At the heart of the extraordinary story of the "binding of Isaac," then, onto which has been laden the profoundest hopes of Judaism and Christianity alike, and which also has become one of their deepest points of division, is this crash of meaning. Jewish tradition attempts to explicate the akedah in many, and richly, different ways; Christian tradition, from the time of Paul on, reads it, of course, in terms of supersession: Christ as Isaac, or Christ as the ram in the thicket - sacrifice done better.

But both traditions, at their deepest, acknowledge that here they are pushed to the edge of their interpretative resources. Here, in fact, we might even say that they meet, where the mystery and pain of the presence of God in sacrifice or cross appears to condone the world's violence and sadism, but actually and insistently propels us beyond them to a place where idolatry is rebuked, meaning re-embraced, and love re-made.

I have spoken so far in the third person, but let me close by being more daringly concrete and even autobiographical. There is, I believe, in the adventure of prayer, in our intimate relation with God, a point of breakthrough that takes us straight into the heart of the akedah story, the heart of the cross. It can only be called a moment of authentic spiritual terror. It comes when one allows God to invade one's vulnerability in such a way that one sees that one's polite, manageable image of that God has all along been an idol - a very big "something" that can be relied upon to protect one's good undertakings and worthy religious projects, and above all one's acceptable image of oneself.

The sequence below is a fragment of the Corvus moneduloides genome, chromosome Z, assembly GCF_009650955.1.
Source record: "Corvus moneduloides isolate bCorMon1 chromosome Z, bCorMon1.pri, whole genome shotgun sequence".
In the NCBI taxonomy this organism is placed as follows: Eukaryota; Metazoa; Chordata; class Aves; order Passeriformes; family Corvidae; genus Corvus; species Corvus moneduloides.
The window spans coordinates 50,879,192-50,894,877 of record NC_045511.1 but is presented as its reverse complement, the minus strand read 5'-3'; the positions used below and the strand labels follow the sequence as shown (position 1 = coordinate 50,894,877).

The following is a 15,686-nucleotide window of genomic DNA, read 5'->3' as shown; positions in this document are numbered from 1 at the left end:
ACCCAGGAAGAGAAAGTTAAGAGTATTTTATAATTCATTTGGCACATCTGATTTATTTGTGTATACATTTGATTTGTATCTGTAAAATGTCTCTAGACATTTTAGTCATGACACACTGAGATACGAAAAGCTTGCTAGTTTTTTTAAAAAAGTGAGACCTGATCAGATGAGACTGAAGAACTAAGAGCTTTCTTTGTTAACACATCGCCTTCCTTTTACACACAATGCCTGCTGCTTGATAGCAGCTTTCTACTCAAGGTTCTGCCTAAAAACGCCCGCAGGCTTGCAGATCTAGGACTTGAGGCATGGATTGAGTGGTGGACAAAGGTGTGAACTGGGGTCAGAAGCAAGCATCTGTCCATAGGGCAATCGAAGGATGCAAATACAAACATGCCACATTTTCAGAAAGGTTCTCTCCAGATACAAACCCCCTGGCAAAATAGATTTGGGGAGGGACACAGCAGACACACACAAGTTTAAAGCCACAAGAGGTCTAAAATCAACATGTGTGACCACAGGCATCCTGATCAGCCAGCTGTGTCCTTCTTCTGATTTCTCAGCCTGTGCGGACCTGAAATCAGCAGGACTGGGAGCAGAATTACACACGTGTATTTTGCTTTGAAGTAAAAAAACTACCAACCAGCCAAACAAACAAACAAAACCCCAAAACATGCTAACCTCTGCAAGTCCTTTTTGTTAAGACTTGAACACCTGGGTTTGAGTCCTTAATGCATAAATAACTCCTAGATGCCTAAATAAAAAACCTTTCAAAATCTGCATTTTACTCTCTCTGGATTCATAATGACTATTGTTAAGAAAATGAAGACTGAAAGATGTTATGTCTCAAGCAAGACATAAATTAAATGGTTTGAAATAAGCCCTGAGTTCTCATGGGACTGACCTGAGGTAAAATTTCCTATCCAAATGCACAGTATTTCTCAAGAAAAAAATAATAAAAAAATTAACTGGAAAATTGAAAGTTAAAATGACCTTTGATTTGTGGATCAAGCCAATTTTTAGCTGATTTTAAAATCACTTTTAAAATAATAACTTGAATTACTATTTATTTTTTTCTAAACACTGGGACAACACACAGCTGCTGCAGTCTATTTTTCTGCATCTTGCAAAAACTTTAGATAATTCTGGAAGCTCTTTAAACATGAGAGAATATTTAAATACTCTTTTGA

The smashing of this idol, whether through patient prayer or personal disaster - or both - is a crisis of huge spiritual significance: I can walk into the dread, in which, seemingly, God has become nightmarish threat, or I can retreat. But at the heart of this nightmare is the same irresolvable conundrum of the "binding of Isaac" or of the cross: for this new God who magnetizes me and allures me and demands of me nothing less than everything, and whom I desire above everything, is the same God who also seems to turn on me and slay me, even as he "binds" and hands me over, with Christ in the Passion, into a new posture of pure, passive love.

The contradiction is, in human terms, seemingly unbearable. But the point about this moment, if the great spiritual guides of both Jewish and Christian tradition are right, is that it is also purposive, purgative and transformative. It is, in fact, the very death of violent, "patriarchal" religion, a touch of God infinitely gentle and caressing, if only we could attain the "vertical" perspective. As John of the Cross puts it in one of the more intense chapters of the second book of his Dark Night of the Soul , describing what he calls the 'night of spirit':.